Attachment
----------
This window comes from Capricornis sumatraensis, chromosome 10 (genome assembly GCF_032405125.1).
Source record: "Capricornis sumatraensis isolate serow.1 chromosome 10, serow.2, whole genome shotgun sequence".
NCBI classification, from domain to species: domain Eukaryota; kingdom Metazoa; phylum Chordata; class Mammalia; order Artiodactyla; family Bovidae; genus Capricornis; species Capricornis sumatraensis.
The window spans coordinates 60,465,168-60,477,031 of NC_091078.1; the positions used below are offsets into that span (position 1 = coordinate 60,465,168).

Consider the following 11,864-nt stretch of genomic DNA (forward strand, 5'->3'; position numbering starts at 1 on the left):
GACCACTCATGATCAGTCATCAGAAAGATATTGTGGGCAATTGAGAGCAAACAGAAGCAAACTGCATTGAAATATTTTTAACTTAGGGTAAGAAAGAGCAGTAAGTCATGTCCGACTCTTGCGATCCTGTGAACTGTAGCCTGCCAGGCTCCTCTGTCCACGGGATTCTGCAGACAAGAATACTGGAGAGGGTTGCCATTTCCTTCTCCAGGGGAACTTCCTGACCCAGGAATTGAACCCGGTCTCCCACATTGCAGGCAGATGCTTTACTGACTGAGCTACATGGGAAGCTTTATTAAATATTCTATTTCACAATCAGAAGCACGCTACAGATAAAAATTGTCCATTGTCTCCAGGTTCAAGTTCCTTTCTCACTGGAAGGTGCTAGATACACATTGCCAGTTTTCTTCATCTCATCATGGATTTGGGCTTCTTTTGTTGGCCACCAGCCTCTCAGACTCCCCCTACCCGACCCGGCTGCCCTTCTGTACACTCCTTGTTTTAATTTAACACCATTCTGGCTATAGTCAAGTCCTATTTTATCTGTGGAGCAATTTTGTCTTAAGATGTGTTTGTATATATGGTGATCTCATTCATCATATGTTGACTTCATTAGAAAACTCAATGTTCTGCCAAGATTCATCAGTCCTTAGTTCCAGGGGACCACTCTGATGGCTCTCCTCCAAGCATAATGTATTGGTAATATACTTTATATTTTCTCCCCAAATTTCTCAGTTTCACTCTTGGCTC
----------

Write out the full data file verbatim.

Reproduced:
This window comes from Capricornis sumatraensis, chromosome 10 (genome assembly GCF_032405125.1).
Source record: "Capricornis sumatraensis isolate serow.1 chromosome 10, serow.2, whole genome shotgun sequence".
NCBI classification, from domain to species: domain Eukaryota; kingdom Metazoa; phylum Chordata; class Mammalia; order Artiodactyla; family Bovidae; genus Capricornis; species Capricornis sumatraensis.
The window spans coordinates 60,465,168-60,477,031 of NC_091078.1; the positions used below are offsets into that span (position 1 = coordinate 60,465,168).

Consider the following 11,864-nt stretch of genomic DNA (forward strand, 5'->3'; position numbering starts at 1 on the left):
GACCACTCATGATCAGTCATCAGAAAGATATTGTGGGCAATTGAGAGCAAACAGAAGCAAACTGCATTGAAATATTTTTAACTTAGGGTAAGAAAGAGCAGTAAGTCATGTCCGACTCTTGCGATCCTGTGAACTGTAGCCTGCCAGGCTCCTCTGTCCACGGGATTCTGCAGACAAGAATACTGGAGAGGGTTGCCATTTCCTTCTCCAGGGGAACTTCCTGACCCAGGAATTGAACCCGGTCTCCCACATTGCAGGCAGATGCTTTACTGACTGAGCTACATGGGAAGCTTTATTAAATATTCTATTTCACAATCAGAAGCACGCTACAGATAAAAATTGTCCATTGTCTCCAGGTTCAAGTTCCTTTCTCACTGGAAGGTGCTAGATACACATTGCCAGTTTTCTTCATCTCATCATGGATTTGGGCTTCTTTTGTTGGCCACCAGCCTCTCAGACTCCCCCTACCCGACCCGGCTGCCCTTCTGTACACTCCTTGTTTTAATTTAACACCATTCTGGCTATAGTCAAGTCCTATTTTATCTGTGGAGCAATTTTGTCTTAAGATGTGTTTGTATATATGGTGATCTCATTCATCATATGTTGACTTCATTAGAAAACTCAATGTTCTGCCAAGATTCATCAGTCCTTAGTTCCAGGGGACCACTCTGATGGCTCTCCTCCAAGCATAATGTATTGGTAATATACTTTATATTTTCTCCCCAAATTTCTCAGTTTCACTCTTGGCTC